The new audio commentary is by Stephen R. Bissett. Maitland McDonagh talks about the film’s counterculture influences (18:13), while David Huckvale talks about Bill Marx’s (the adopted son of comedian Harpo Marx) music for both films (35:17). There is an archival interview with Kim Newman (33:02) and two image galleries. The set comes with 12 double-sided lobby cards, two double-sided posters and a collector’s booklet with four essays. Grades: Count Yorga, Vampire 2 stars, The Return of Count Yorga 3 stars; extras 4 stars

Dr. Jekyll and Mr. Hyde (1932, Warner Archive Collection, Blu-ray, NR, 96 min.). Warner Archive recently issued the 1941 Spenser Tracy version of “Dr. Jekyll and Mr. Hyde,” based on the Robert Louis Stevenson classic, and now issues this earlier version, starring Fredric March (“The Best Years of Our Lives”) as the dual title character. A previous silent version starred John Barrymore in 1920. March brings a strong athleticism to his portrayal of Hyde, the dark side of his nature that he separates from the good via his experiments.

The compassionate Dr. Jekyll is all about wanting to marry fiancée Muriel (Rose Hobart), although her father (Halliwell Hobbs) wants them to wait eight months, and helping the poor, including saloon singer Ivy (Miriam Hopkin, (“Trouble in Paradise”), whom he helps after she is attacked in the streets. When Hyde emerges — thanks to false teeth and primitive-man makeup effects — he takes up with Ivy, but basically brutalizes her.

Director Rouben Mamoulian uses several camera tricks, including starting the film from Jekyll’s viewpoint. We do not see Jekyll until his reflection in a mirror. Karl Struss’ cinematography contributes to the film’s moody nature. March won the Best Actor Oscar (tied with Wallace Beery, “The Champ”) and the film was also nominated for Best Cinematography and Best Writing Adaptation (Percy Heath, Samuel Hoffenstein).

Extras include two audio commentaries: one by Dr. Steve Haberman and Constantine Nasr, both film historians; the other by historian Greg Mank; the 1955 Bugs Bunny cartoon “Hyde and Hare” (7:05); and the 1950 audio-only Theatre Guild on the Air radio broadcast with March, Barbara Bel Geddes, and narrator Hugh Williams (52:06). Grade: film 4 stars; extras 3.5 stars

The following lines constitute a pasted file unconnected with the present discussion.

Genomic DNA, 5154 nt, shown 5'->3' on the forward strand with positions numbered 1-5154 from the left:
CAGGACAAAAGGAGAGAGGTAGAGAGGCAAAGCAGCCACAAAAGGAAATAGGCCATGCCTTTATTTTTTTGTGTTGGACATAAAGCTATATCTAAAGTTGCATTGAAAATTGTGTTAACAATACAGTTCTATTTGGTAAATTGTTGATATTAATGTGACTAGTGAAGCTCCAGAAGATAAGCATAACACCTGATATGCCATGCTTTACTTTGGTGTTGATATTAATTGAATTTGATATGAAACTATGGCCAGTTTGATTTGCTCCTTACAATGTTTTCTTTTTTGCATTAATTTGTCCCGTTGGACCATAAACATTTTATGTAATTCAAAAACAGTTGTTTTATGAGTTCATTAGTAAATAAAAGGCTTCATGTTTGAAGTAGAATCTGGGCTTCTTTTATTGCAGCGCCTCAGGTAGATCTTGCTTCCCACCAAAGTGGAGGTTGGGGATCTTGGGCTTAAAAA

Dougie and his new, killer friend play “Satan’s Little Helper.” Courtesy Synapse Films.

Satan’s Little Helper (2004, Synapse Films, Blu-ray, R, 100 min.). Nine-year-old Dougie Whooly is obsessed with the handheld “Satan’s Little Helper” video game, so much so that he even wears his Satan’s Little Helper Halloween costume when mom Merrill (a funny Amanda Plummer, “Pulp Fiction”) goes to pick up sister Jenna (Katheryn Winnick, “The Dark Tower,” TV’s “Vikings”) from the ferry. A bad surprise for Dougie is Jenna has brought along her college boyfriend Alex (Stephen Graham).

In anger, Dougie, who has vowed to wed Jenna, stalks out of the house, and comes across a Satan-dressed figure, of whom he asks if he can be his helper. The Satan, who never speaks, actually is a serial killer and those are not dummies he is artfully arranging on porches throughout the island town. There is a shocking scene involving a cat (no, not again!), and by midway through the film, Satan has killed all five of the town’s policemen, leading to some anarchic behavior by some town residents.

The film, written and directed by Jeff Lieberman, also has a broad streak of humor — sometimes funny and other times very dark, such as making the video game real by using a shopping cart with Douggie in it, to knock over pedestrians. There is a bit of gore, a taped-up Merrill in a Chiquita costume and not everybody survives.

The very good extras include an audio commentary by Lieberman, a Lieberman-heavy making-of (32:18); Lieberman’s tour of shooting locations (25:37; portions were filmed in Portland, Maine, including the first ferry shot and Red’s Eats is passed later); and vintage behind-the-scenes footage (4:59). Grade: film 3.25 stars; extras 3.75 stars

Tom Von Malder of Owls Head has reviewed music since 1972, just after graduation from Northwest-ern University’s Medill School of Journalism. He has reviewed videos/DVDs since 1988.